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ORC 1-23-15




14 member Visa/Gift card scam gang being sought across the Midwest
Law enforcement officers across the Midwest, including White Lake Township, are trying to stop a group of people involved in a Visa and gift card scam. Approximately 10 women and four men have been identified as being involved in the scam, said Willing. All of the suspects live in the Flint area, he said. A group involved in the scam walk into a store such as Walmart, as they did in White Lake. They choose blank gift cards and take them to the register. They pull out a "cloned" credit card with numbers taken from another actual card. If the cloned card doesn't work, one shopper is known to say to the clerk, "We've had this problem in the past with this card so just hit the cash tender key and it will go through." By pressing that button, said police, the register shows that cash was handed over for the gift cards. The people then leave after paying for nothing. But the thieves are after cold cash, say police. They take the loaded gift cards to a store such as Best Buy and purchase items such as computers or TVs. They take that item to another Best Buy with a receipt, and return the purchased item for cash. The thieves have struck all over Michigan, said Trooper James Willing with the Tri-City Post in Freeland, including White Lake, St. Clair, Mt. Pleasant, Lansing, Grand Ledge and Flint. Similar scams have been reported in Ohio, Indiana - and even as far away as Atlanta and New York.

Credit card fraud case in Tyler, TX, leads back to Russia - 'Re-packaging' Scam
According to law enforcement: a Tyler man alerted them to more than $5,000 worth of fraudulent charges made to his credit card. Police tracked the items to another Tyler residence where they found nearly $10,000 worth of expensive merchandise including purses, tools, and electronics. The man who was living there says he accepted an job online as a "re-packager" and was instructed to put new shipping labels on the boxes and send them to Ann Arbor, Michigan without looking inside. Investigators in Michigan say the residents the items were being shipped to were of Russian descent. The items were then to be re-sold online and a portion of the funds sent back to Russia. Because this crime spans international borders, finding the source of the scheme may prove to be very difficult.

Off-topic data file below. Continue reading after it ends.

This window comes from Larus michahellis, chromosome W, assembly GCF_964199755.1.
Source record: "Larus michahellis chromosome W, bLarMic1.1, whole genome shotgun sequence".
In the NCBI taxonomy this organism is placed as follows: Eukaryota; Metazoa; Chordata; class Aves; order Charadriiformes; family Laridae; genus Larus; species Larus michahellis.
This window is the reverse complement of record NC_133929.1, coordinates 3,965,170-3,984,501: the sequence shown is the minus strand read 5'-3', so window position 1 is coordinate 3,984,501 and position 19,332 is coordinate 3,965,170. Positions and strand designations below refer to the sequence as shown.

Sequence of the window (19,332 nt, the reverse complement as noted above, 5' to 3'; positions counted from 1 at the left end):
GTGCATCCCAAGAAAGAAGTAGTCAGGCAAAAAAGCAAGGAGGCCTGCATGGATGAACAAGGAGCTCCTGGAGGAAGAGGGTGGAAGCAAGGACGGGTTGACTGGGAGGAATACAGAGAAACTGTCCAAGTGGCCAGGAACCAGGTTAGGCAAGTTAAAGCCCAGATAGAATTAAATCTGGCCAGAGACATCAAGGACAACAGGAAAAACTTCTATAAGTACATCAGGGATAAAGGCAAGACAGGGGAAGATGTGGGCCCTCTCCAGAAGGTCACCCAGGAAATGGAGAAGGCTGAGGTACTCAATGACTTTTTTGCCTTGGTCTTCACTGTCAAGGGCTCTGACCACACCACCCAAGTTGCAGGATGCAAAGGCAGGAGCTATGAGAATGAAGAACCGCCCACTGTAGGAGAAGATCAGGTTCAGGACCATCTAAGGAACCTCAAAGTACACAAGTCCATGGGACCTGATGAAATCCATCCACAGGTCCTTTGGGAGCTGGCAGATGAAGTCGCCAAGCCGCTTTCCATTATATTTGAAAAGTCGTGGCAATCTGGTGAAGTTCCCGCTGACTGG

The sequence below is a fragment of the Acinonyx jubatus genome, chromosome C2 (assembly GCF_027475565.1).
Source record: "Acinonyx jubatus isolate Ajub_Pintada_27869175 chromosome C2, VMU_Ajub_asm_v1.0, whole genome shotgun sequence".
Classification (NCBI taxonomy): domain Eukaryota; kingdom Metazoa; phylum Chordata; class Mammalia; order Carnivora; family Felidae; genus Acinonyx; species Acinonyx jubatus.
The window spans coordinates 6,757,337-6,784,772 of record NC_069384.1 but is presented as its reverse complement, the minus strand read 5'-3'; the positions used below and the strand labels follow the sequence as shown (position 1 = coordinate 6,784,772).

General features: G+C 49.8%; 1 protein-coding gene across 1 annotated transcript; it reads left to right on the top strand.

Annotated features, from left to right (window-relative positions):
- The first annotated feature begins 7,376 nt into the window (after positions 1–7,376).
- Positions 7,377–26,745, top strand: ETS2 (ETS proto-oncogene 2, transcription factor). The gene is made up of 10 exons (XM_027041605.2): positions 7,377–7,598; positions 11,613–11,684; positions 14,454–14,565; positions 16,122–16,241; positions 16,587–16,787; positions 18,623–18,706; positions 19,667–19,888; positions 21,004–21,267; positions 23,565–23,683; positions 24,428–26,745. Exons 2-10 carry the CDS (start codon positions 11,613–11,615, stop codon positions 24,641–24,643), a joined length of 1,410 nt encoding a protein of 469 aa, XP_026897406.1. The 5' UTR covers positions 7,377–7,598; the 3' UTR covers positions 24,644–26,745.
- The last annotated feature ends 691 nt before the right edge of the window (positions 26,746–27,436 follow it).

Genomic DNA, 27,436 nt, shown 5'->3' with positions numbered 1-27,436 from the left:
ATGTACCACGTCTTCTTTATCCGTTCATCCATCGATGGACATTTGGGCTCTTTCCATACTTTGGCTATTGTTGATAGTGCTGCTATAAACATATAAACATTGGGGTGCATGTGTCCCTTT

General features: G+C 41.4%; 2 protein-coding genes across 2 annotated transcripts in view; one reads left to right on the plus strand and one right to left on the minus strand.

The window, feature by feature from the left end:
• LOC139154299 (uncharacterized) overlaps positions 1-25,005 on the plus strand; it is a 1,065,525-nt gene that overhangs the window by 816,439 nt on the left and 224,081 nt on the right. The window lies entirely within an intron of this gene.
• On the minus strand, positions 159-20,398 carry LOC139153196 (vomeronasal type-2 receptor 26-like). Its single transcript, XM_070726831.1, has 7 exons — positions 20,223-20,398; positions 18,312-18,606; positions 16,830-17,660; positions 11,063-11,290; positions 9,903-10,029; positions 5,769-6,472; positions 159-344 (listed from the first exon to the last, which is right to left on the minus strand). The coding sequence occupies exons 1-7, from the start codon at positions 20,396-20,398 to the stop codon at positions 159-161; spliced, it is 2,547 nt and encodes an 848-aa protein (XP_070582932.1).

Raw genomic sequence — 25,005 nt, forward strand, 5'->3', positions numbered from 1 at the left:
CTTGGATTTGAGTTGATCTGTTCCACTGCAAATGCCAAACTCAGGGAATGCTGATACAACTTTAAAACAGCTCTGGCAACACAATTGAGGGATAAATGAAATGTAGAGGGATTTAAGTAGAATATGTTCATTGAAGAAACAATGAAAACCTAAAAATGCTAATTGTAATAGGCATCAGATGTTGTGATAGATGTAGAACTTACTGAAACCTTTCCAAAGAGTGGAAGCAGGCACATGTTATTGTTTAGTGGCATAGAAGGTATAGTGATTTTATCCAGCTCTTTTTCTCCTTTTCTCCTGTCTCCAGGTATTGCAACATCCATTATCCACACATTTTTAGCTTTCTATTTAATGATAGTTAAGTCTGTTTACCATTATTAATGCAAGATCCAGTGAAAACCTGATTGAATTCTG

Law enforcement officers - ORC Couple busted returning online purchased - discounted luxury dolls for full price at American Girl store in Mall of America 30 times  Former State Commerce agent Jennifer Jo Cho, 37, and her husband, former Rosemount police officer Henry Lim Cho, 34, are accused of returning discount merchandise bought online to the Bloomington store for full price. In more than 30 visits to the store, the two returned about 135 items between October 2013 and November 2014. While the total loss to the store was hardly astronomical — just over $5,300, according to charging documents - the charges are unusual in that they're directed at people whose life work had been catching criminals. The Chos would return the items to different cash registers in the busy store, sometimes on two separate floors at the same time, removing bar codes from the items that indicated they were discounts, the charges say. Many of the items the Chos sought to return at full price had been purchased for much lower prices from an online site called Jill's Steals and Deals, the charges say. On some occasions, the couple, who made more than 30 trips to the store, received the refunds in the form of gift cards, which they would then sell on eBay, according to the complaint. American Girl employees became suspicious in March 2014 after receiving several returns without receipts from the Chos, and one of the company's loss-prevention managers began looking into the case. Bloomington police arrested Jennifer Cho at the store in November when she tried to return 11 items she had bought online. She presented herself to the officers as a special agent for the Minnesota Department of Commerce's fraud bureau, and asked several times for "professional courtesy," according to the complaint.